Software Engineering Career Paths - An Overview

Software Engineering

A big portion of IT developers are Software Developers whose primary responsibilities revolve around producing software. This field is called Software Engineering, whose main focus is develop software. Software Engineering can be further sub divided into sub fields based the certain aspects of Software Engineering they specialize in, which are:

  • Requirement Analyst
  • System Architect
  • Software Developer or Programmer
  • Quality Assurance Specialist and Tester
  • Deployment Specialist or DevOps Specialist

These reflect tasks that need to be completed at various steps of software development. For example, requirements analysis sets off a software development project because you need to understand what users want before even thinking about writing a single line of code. Software architecture is another important aspect and provides a structure germane to desired overall behaviors of software, such as performance and security.

Under the guidance of a software architect, software developers design their software solutions and implement them in code. Testing and QA insure that the implemented code conforms to the requirements, both functional and non-functional. Finally, the software is ready to be installed in a production environment and “deployment” refers to this process.

Careers in Software Engineering

Requirement Analyst

We develop software to solve our problems. But problems are continuously or our needs are continuously changing. So, even for a well known problem like hotel reservations, new systems are being developed daily. because our needs are changing.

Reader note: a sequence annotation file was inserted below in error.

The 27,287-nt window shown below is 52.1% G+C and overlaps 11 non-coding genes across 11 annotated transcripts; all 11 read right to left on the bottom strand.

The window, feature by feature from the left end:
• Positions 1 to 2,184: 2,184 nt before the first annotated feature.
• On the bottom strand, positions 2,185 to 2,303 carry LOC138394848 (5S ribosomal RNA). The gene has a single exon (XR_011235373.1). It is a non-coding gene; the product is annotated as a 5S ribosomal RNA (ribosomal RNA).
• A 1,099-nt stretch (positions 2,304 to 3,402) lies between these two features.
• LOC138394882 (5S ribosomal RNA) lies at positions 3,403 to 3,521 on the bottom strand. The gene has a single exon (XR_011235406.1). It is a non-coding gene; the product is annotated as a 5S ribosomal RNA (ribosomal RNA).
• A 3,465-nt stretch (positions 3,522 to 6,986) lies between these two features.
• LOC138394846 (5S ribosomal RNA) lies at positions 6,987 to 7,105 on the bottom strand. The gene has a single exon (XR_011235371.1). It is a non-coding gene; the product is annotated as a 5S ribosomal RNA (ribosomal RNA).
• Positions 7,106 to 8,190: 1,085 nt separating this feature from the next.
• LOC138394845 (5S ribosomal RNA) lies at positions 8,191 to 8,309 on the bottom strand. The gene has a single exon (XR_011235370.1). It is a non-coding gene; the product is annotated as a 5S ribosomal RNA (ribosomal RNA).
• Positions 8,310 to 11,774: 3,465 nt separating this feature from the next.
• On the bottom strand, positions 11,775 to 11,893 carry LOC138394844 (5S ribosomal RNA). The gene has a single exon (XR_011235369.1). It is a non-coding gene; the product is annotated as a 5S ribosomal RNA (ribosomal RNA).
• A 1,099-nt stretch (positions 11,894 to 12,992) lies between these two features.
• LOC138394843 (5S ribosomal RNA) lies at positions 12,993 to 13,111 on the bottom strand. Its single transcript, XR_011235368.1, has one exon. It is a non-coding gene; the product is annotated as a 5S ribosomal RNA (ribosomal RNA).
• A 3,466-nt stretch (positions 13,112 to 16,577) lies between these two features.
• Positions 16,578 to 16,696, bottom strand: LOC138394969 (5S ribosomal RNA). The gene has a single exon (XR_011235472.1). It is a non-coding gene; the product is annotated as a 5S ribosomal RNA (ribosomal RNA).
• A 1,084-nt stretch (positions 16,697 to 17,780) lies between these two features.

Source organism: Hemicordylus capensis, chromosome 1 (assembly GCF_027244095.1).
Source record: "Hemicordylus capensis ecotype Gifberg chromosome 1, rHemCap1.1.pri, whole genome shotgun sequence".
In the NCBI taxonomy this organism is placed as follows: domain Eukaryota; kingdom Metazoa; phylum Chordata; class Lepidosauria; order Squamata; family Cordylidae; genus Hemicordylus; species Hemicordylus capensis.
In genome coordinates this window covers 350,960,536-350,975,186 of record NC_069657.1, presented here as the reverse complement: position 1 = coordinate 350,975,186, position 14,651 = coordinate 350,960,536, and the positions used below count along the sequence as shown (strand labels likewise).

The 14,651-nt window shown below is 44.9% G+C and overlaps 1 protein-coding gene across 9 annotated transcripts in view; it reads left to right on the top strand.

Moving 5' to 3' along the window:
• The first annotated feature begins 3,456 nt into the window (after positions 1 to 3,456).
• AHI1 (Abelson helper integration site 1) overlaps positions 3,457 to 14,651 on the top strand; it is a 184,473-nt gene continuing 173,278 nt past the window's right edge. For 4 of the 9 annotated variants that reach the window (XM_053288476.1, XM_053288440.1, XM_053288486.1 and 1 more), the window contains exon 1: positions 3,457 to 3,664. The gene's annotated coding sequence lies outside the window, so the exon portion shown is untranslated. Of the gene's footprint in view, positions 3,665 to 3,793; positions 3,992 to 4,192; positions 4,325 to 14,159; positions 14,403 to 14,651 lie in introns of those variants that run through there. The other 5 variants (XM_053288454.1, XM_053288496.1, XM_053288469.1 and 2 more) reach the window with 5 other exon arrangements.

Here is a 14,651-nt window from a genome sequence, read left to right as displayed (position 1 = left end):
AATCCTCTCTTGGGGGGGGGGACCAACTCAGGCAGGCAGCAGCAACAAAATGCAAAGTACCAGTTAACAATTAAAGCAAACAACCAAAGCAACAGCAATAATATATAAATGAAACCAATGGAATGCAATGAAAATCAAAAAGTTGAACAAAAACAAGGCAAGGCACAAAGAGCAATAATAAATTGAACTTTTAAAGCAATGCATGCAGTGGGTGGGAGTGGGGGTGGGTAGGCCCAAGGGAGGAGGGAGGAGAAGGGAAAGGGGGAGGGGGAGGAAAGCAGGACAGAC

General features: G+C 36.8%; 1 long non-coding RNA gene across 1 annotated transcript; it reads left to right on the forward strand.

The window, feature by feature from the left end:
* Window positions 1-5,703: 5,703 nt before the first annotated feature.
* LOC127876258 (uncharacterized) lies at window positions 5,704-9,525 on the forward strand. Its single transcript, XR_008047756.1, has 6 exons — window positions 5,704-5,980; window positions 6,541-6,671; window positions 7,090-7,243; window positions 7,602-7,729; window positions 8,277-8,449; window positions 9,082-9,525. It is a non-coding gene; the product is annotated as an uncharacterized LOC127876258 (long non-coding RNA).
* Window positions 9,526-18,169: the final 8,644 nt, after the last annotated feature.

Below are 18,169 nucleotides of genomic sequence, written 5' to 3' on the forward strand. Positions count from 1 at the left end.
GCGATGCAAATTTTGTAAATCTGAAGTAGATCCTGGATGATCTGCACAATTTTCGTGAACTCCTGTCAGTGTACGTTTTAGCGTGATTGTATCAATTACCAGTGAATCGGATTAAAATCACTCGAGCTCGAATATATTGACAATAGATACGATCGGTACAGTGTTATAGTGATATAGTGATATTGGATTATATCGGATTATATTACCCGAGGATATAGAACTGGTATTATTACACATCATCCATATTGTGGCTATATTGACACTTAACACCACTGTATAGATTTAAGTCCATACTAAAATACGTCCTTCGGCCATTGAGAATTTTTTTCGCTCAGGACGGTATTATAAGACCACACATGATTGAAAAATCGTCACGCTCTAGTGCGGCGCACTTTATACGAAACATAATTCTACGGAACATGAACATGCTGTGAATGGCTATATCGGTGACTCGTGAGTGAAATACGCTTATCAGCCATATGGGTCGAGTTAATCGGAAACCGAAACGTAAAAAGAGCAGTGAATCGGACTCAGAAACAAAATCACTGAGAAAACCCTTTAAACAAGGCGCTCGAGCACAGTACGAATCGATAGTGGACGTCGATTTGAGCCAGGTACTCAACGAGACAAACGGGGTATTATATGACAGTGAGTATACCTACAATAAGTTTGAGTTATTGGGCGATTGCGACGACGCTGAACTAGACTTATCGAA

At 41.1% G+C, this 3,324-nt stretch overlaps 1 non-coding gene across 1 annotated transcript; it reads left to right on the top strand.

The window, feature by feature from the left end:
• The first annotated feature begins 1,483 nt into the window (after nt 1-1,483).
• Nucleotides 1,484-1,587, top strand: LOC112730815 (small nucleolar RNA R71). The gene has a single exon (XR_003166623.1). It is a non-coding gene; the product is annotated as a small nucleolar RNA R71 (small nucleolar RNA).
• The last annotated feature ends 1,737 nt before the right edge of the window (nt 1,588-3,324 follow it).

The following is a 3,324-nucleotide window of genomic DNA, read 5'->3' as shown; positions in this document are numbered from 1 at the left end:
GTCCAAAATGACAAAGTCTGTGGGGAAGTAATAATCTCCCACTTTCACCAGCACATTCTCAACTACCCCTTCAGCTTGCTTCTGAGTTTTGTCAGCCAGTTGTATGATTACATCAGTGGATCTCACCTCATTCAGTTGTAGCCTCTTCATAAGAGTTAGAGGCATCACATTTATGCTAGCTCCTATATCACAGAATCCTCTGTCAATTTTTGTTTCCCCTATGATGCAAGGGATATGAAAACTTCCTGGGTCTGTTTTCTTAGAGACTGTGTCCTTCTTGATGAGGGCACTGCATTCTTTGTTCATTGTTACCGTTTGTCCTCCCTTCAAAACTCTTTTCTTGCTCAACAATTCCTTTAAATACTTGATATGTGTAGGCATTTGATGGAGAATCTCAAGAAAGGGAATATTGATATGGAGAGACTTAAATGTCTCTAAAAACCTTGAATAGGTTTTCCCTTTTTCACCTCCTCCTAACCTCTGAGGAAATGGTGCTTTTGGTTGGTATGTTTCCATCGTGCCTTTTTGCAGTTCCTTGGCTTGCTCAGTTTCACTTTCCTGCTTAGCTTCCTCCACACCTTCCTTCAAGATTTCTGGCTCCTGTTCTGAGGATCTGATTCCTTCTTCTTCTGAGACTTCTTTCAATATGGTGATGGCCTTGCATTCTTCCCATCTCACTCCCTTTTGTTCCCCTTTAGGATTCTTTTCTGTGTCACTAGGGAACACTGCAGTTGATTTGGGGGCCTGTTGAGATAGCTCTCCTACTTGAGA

When Hotel Reservations started in 1900s, there was no such thing as credit card and now we can rent extra rooms in our homes using services like

Due to this dynamic nature of what users want and their technology choices, understanding their needs is extremely important. Almost 50% of software projects fail or face cost overruns because they are solving the wrong problems, or a lot of problems at the same time.

So task of requirement analysis and elicitation is as important as writing the lines of code to develop the software.

This is why we need experts in eliciting software requirements and keeping track of them due to their ever changing property. We call these specialists Software Requirements Analysts. Remember that defining a problem and its scope is as important as designing a solution and implementing it. As a result, the importance of the role of Requirements Analyst can never be overstated.

Software Architect

The role of Software Architect is considered the pinnacle of software engineering. Software Architect is a person who has spent a lot of time in every aspect of Software Engineering.

He acts as Technical leader in team who works along side Project manager to provide necessary resources and making sure software is delivered on time. Common responsibilities of Software Architecture includes designing the architecture of the software, defining design visions, reviewing code and authorizing its inclusion in the working software.

Software Developer or Programmer